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“I think nobody wants to drive in a condition they shouldn’t drive in, but I think we all feel like we are our own best judge to determine if we should drive or not,” he said. “So, the interpretation of the results, I think, is the biggest concern.”

Dr. Mark Lovell developed the ImPACT test now used by many professional sports leagues, including the NFL, and has tested several NASCAR stars for years. He said false positives are rare and could happen in any kind of medical test. If the score is low, and the driver voiced concerns, he could retest. Plus, ImPACT is only one factor in determining recovery from a concussion. There are checks for everything from balance, to the brain’s reaction to physical activity.

NASCAR said flunking the test alone will not keep a driver out of a race.

“We’ve got a select group of neurologists and it’s going to be their call,” O'Donnell said. “We don’t think that should be us. We think it should be someone that specializes in that field.”

Some of the sports greats from earlier eras are forced to deal with the fact they likely raced at dangerous speeds with a serious head injury.

“I think I drove more with a concussion than I did without one,” seven-time Daytona 500 Richard Petty said, laughing.

The Hall of Famer driver turned serious as he applauded NASCAR’s dedication to safety, and called Earnhardt smart to sit out.

Michael Waltrip labeled the 1980s and 1990s the most dangerous era in the history of NASCAR. He said he was knocked unconscious or knocked silly dozens of times over the course of a 30-year career that includes two Daytona 500 wins. With dark humor, he recalled simply running across the track after his car clobbered the call, and waking up the morning after one serious hit at his mother’s house, with no idea how he got there.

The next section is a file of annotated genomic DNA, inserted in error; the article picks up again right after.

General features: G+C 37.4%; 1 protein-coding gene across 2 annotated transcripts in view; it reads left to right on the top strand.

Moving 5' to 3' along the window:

“Back then, if you said you were OK and you could hold up two fingers, you could pretty much go in your car and go home,” Waltrip said.

And now?

“You wouldn’t be able to leave the track,” he said.

NASCAR says if drivers are unable to drive their car back to the garage after an accident, they have to make a mandatory trip to the infield care center. The attending physician could then refer a driver to a neurosurgeon for a CT scan or MRI if they suspected a concussion. Clearance to race after suffering a concussion is not given until after a driver obtains a medical release.

“We have our own hospital at every track which, I think, is unprecedented,” O'Donnell said.

The premature deaths and degenerative brain ailments reported in former NFL stars and NHL enforcers have made athletes in all sports more aware of the frightening consequences of trying to tough it out and compete with a concussion.

“I told my buddy the other day that I feel fine, but if y’all start to see me think I might go somewhere and hurt myself, go with me,” Waltrip said. “I’m pretty sure I’m OK. I don’t want to wander off and do something dumb. You don’t know how those things affect you.”

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